‘It is malicious, welcoming the death of her husband,’ said Mr Hewertson.

‘The prosecution says it is within the background of issues between them, they live in close proximity. A summary SFR1 forensic report describing the defendant’s DNA to the usual probability, is relied on by the Crown,’ he told Judge Campbell.

Andrew Hill, representing Staples, told the judge that experts for his client would examine the Crown’s DNA evidence, which would look at whether saliva on the envelope Mrs Taylor received matched Staples’ saliva and they would then prepare a report for the Crown Court at the full appeal hearing in November.

Speaking outside the appeal court on Friday, Staples dismissed supposed DNA evidence found in saliva which a police report said linked him to the malicious letter.

‘I did not lick that envelope or have anything to do with it,’ he maintained.

Mr Staples has launched an appeal at Reading Crown Court (pictured above) against his conviction by magistrates in the town on April 2

Mr Staples has launched an appeal at Reading Crown Court (pictured above) against his conviction by magistrates in the town on April 2

Speaking about his conviction for sending a malicious letter to Mrs Taylor, he said: ‘It is people linked with a previous case against me. It is people that were annoyed by changes I made when I took over as chairman, running the parish council. I started running things properly, including proper management of the funds of the council.

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‘Some people missed out. Draw your own conclusions.’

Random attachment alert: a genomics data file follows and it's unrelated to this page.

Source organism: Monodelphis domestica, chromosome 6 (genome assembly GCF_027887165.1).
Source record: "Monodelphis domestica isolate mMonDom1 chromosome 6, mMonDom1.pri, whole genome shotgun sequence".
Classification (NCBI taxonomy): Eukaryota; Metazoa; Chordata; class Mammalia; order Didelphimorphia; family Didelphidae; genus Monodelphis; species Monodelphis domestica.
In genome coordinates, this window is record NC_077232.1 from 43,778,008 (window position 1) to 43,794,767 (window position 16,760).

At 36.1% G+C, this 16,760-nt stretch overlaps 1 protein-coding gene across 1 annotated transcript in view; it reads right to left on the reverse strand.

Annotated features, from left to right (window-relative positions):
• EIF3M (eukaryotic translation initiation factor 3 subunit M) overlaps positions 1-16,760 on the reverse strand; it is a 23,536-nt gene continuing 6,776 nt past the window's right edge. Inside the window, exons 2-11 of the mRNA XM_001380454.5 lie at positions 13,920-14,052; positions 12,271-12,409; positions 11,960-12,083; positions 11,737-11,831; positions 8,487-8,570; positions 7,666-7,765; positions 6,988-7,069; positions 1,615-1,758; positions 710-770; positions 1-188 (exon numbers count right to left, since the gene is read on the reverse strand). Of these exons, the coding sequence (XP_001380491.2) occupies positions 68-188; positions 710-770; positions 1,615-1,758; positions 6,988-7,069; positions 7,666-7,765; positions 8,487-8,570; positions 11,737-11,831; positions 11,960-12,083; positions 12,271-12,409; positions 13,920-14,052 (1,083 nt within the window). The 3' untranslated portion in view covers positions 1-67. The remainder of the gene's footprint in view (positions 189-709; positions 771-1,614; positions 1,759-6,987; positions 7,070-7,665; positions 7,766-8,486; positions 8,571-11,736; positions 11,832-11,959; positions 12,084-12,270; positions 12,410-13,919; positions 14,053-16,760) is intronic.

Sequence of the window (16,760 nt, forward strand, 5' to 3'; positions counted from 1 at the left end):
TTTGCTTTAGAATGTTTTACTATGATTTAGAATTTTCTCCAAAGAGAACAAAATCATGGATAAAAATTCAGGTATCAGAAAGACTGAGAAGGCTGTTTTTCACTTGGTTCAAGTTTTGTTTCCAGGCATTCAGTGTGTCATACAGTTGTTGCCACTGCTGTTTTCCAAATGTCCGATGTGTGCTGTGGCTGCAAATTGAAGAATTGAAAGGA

Mrs Taylor is a popular organiser for the Enborne and Hampstead Marshall Garden Society which was re-created in 1984 from a society dating back to 1910. Members pay an annual subscription of £5, which entitles them to garden centre discounts. They also organise an annual flower show and fete, featuring a range of flower exhibits and children’s handicrafts.

Mr Staples pictured leaving court following his conviction of posting malicious communications

Mr Staples pictured leaving court following his conviction of posting malicious communications 

Members and guests meet four times a year, usually on a Wednesday evening: once in spring either at a garden centre or in the village hall to hear a talk; once in summer usually as an evening visit to an interesting private garden; once in autumn for the AGM, wine & cheese and quiz evening; and once in December for a Christmas-themed talk.

A village source close to Mrs Taylor said: ‘It was all very upsetting at the time. To have that so soon after your husband dies is terrible. I think it was very raw.’

Staples, a former engineer and father-of-one, is no stranger to controversy in Enborne.